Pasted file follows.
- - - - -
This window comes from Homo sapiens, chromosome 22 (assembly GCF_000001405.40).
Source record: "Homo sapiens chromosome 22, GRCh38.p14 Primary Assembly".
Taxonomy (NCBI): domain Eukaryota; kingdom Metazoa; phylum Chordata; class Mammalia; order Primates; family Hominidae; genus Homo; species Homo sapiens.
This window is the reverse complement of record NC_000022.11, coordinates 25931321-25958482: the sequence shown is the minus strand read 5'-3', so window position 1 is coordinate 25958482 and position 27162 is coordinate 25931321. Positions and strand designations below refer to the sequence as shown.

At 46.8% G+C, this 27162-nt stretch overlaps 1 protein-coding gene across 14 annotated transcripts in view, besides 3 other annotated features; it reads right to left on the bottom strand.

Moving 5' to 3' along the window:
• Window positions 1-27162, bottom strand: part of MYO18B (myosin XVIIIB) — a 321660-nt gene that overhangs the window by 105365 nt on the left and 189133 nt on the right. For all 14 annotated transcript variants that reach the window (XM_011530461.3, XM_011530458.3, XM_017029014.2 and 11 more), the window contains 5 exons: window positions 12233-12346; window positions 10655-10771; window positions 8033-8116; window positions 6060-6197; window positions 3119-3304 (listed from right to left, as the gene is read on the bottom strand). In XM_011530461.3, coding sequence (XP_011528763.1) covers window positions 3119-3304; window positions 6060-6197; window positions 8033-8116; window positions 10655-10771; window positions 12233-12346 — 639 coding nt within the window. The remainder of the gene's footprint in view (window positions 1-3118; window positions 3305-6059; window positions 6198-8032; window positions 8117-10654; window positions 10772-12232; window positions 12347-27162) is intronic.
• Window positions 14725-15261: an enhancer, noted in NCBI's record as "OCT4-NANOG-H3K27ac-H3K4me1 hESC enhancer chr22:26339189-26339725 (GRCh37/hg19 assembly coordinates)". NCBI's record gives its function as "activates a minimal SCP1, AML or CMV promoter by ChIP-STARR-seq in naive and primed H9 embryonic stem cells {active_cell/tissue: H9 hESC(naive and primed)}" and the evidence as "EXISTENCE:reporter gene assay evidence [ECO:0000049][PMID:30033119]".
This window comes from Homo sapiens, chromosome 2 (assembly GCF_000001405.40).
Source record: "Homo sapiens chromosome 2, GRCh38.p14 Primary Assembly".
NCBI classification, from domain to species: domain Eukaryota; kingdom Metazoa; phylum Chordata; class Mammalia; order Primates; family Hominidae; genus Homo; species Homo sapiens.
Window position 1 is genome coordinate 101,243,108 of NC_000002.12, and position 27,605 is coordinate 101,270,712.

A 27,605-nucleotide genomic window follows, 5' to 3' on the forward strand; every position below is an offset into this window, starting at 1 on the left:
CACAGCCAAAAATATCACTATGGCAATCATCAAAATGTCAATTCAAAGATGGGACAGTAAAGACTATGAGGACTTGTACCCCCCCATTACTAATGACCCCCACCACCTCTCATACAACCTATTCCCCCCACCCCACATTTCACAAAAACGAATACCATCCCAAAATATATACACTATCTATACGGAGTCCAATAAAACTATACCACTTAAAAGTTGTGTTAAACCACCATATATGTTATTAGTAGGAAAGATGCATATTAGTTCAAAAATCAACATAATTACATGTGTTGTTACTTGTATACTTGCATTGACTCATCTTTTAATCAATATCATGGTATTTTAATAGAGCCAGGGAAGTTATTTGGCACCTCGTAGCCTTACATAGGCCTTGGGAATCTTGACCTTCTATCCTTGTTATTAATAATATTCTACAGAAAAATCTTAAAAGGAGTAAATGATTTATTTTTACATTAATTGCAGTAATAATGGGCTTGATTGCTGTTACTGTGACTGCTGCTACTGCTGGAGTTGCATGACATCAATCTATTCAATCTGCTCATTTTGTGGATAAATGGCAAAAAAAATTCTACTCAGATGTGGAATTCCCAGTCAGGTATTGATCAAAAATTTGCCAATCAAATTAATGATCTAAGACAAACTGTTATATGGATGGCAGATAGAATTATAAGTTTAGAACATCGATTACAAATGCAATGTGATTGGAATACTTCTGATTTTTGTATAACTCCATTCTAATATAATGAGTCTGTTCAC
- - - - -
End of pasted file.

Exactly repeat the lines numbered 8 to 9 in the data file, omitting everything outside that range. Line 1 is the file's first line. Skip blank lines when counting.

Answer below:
• Window positions 14725-15261: an enhancer, noted in NCBI's record as "OCT4-NANOG-H3K27ac-H3K4me1 hESC enhancer chr22:26339189-26339725 (GRCh37/hg19 assembly coordinates)". NCBI's record gives its function as "activates a minimal SCP1, AML or CMV promoter by ChIP-STARR-seq in naive and primed H9 embryonic stem cells {active_cell/tissue: H9 hESC(naive and primed)}" and the evidence as "EXISTENCE:reporter gene assay evidence [ECO:0000049][PMID:30033119]".
This window comes from Homo sapiens, chromosome 2 (assembly GCF_000001405.40).